An anonymous commenter asked if I could do a version of this post for the Euro/British Pound exchange rate and the model comes out with an interesting result/prediction. The exchange rate has been falling over the past five years (1 Euro buys fewer British Pounds today than five years ago).
The information transfer model (ITM) essentially says that the exchange rate for two currencies is roughly proportional to the ratio of NGDPs for the two countries issuing those currencies (X12 ~ NGDP1/NGDP2). However in general there are large fluctuations around the model -- exchange rates are very volatile. I speculate that the reason is that traders have an incorrect theory of what sets exchange rates in this post.
This model works well -- up until the financial crisis, when the Pound loses value against the Euro even though the Great Recession was about the same strength in the two regions. This probably reflected the incorrect view that the UK's rather large level of quantitative easing (QE) would devalue the Pound. However, in the ITM, QE does not impact NGDP so there was no commensurate rise in UK NGDP relative to EU NGDP: the "fundamental" value (given by the ITM) has only slowly drifted upward due to stronger growth in the UK relative to the EU. Ever since that incorrect (according to the model) move by the markets, the exchange rate has been drifting back to the "fundamental" value.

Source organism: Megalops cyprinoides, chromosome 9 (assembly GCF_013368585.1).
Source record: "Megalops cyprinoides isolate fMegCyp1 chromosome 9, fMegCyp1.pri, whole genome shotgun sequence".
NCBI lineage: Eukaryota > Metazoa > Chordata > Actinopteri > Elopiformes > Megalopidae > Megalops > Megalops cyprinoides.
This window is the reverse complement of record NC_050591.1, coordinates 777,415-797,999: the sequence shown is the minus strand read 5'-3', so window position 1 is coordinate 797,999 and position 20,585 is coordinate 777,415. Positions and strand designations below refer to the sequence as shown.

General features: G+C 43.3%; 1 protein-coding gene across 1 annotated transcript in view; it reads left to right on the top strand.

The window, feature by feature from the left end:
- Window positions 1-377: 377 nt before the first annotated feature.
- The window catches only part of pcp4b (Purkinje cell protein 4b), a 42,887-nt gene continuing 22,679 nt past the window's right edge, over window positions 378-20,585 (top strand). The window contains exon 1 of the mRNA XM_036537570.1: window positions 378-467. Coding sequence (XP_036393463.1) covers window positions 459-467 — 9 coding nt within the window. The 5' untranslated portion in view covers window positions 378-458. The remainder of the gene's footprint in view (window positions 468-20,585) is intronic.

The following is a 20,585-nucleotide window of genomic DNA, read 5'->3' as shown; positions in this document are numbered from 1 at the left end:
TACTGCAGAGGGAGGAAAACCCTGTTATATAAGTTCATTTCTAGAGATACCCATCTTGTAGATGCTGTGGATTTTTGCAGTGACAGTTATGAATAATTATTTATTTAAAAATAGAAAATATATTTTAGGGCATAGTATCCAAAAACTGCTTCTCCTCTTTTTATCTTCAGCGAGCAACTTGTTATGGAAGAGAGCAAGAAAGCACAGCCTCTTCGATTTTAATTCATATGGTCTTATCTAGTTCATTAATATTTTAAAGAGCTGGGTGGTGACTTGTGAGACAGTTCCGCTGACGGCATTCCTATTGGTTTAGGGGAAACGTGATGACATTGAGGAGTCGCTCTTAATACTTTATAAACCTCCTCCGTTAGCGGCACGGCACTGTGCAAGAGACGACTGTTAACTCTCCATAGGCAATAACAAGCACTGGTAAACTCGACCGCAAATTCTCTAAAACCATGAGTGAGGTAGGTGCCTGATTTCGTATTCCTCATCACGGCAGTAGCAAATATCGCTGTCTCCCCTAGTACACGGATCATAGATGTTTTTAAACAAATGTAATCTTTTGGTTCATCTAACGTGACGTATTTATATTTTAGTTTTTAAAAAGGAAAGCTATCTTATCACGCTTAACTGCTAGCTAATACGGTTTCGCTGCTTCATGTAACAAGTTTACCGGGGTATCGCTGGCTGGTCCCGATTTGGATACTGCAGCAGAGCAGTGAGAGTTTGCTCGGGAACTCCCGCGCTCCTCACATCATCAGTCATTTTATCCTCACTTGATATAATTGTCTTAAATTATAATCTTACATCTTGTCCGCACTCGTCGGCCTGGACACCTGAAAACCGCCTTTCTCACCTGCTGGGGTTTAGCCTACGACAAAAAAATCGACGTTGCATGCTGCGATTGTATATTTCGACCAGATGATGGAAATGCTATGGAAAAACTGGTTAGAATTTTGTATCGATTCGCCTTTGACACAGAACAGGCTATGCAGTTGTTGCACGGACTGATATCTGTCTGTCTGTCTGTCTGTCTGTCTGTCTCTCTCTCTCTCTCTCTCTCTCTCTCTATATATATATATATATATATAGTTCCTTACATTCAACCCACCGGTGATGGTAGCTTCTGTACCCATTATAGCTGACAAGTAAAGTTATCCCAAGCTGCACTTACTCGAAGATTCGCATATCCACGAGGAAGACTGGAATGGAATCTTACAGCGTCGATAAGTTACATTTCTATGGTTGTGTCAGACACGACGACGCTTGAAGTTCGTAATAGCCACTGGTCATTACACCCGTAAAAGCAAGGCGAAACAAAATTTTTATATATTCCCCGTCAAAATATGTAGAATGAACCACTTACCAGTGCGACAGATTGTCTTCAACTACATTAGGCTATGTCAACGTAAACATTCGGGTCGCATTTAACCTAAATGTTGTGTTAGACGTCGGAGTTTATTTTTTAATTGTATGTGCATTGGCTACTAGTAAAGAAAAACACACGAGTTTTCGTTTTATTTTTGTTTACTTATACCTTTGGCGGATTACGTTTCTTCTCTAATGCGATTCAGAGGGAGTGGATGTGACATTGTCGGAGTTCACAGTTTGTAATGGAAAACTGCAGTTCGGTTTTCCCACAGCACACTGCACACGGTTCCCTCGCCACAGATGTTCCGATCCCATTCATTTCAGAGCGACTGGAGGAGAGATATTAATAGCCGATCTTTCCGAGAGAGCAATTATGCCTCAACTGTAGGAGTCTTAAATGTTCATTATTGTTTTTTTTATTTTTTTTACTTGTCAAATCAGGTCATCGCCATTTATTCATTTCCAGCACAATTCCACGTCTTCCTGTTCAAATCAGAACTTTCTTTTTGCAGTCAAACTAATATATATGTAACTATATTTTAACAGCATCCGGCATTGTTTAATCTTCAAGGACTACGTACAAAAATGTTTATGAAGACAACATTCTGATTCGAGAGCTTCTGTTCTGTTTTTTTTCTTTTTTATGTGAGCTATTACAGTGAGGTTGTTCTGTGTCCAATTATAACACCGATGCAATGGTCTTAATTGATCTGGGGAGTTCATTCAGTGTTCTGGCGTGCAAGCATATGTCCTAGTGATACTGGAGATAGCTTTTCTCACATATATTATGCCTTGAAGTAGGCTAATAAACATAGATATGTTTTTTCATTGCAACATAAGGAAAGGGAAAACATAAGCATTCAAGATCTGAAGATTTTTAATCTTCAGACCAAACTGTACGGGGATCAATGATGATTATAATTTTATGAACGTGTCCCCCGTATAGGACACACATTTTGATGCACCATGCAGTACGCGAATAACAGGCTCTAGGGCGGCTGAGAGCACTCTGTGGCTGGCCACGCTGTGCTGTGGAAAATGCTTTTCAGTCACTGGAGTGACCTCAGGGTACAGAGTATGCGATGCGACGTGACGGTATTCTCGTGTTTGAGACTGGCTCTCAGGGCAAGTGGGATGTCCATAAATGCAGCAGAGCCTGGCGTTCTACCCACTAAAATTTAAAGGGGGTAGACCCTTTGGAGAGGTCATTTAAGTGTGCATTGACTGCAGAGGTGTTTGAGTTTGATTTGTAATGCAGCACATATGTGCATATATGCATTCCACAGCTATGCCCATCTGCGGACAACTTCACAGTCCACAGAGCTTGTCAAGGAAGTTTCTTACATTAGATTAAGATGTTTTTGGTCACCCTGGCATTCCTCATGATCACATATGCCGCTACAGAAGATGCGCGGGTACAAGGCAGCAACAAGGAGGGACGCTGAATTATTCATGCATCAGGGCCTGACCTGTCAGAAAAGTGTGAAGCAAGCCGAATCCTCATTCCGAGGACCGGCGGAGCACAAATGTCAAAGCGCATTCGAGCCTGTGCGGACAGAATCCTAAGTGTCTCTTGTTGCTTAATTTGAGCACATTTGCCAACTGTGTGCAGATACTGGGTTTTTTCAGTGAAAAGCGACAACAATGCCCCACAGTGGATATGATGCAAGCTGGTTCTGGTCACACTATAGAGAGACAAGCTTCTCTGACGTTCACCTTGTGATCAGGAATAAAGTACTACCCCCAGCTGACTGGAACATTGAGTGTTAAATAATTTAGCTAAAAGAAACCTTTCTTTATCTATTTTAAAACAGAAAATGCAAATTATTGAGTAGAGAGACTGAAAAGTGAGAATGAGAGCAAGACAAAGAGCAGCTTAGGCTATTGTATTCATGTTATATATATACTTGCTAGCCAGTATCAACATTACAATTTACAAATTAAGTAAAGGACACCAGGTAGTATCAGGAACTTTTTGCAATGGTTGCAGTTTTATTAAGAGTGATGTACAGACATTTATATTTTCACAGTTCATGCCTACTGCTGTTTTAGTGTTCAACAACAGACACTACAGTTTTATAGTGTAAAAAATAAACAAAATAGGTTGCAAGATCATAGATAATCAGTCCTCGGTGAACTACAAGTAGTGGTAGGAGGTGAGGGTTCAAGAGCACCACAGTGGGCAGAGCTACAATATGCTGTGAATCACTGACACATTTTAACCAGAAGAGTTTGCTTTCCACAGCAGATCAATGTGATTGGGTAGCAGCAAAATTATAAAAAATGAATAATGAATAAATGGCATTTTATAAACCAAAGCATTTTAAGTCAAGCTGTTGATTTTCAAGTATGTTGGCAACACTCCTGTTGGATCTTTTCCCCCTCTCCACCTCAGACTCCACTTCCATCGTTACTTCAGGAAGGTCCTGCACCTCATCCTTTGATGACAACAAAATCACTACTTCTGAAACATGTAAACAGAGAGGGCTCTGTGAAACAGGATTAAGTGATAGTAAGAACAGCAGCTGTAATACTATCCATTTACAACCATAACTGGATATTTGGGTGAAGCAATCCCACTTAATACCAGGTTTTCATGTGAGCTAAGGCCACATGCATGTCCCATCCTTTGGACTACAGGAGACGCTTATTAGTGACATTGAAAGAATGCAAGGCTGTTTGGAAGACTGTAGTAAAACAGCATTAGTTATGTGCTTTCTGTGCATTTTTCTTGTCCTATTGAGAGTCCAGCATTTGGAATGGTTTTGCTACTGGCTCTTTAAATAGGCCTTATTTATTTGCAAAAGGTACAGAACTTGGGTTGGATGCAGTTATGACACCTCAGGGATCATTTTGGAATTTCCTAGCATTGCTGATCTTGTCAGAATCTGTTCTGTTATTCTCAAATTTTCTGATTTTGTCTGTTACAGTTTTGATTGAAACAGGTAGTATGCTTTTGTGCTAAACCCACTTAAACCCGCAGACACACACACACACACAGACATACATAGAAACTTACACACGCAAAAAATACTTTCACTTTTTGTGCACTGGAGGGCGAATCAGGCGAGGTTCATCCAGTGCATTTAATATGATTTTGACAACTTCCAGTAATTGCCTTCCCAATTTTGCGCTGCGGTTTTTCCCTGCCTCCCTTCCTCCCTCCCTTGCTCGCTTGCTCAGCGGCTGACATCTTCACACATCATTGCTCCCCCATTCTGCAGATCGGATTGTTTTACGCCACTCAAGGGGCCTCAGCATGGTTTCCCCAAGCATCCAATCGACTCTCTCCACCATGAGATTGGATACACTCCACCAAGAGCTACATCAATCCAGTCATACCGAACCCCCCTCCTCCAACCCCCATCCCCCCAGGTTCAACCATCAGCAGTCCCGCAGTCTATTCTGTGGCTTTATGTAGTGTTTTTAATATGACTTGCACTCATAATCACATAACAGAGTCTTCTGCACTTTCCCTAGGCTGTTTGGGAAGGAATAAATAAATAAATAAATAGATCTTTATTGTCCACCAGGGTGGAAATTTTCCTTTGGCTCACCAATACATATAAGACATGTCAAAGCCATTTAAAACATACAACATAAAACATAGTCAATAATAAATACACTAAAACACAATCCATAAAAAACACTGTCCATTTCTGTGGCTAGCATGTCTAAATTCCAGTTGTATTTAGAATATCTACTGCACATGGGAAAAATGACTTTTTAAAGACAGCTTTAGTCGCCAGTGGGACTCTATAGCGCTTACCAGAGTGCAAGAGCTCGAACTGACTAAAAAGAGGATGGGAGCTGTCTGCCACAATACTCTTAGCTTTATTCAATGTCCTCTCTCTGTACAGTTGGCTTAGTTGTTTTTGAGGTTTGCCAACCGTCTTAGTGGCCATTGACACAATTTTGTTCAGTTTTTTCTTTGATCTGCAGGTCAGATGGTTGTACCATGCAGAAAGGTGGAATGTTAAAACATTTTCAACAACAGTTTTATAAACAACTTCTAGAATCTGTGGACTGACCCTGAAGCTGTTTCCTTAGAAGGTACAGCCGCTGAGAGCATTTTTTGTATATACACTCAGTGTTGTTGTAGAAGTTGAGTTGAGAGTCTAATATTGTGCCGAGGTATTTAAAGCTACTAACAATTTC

The trends indicate that exchange rates will return to their fundamental value about early to mid-2016. The Greek crisis (e.g. if Greece leaves the Euro) could push exchange rates away from this, and in any case, markets will probably over-shoot this equilibrium (making the Pound stronger than it "should" be).
Much like in interest rate markets, there are large fluctuations in currency markets that deviate from the ITM trend. It is possible these "irrational" periods represent real genuine economic effects or the impact of market expectations. However it seems perfectly consistent with episodes of market herding behavior resulting in non-ideal information transfer and market failure. That is to say there might not be any economic model underlying these effects -- just a sociological one.
That's also why I don't put too much stock in Scott Sumner's claims of exchange rates as indicators of the effect of monetary policy. They're indicators of what people think monetary policy does, but not necessarily of what monetary policy actually does.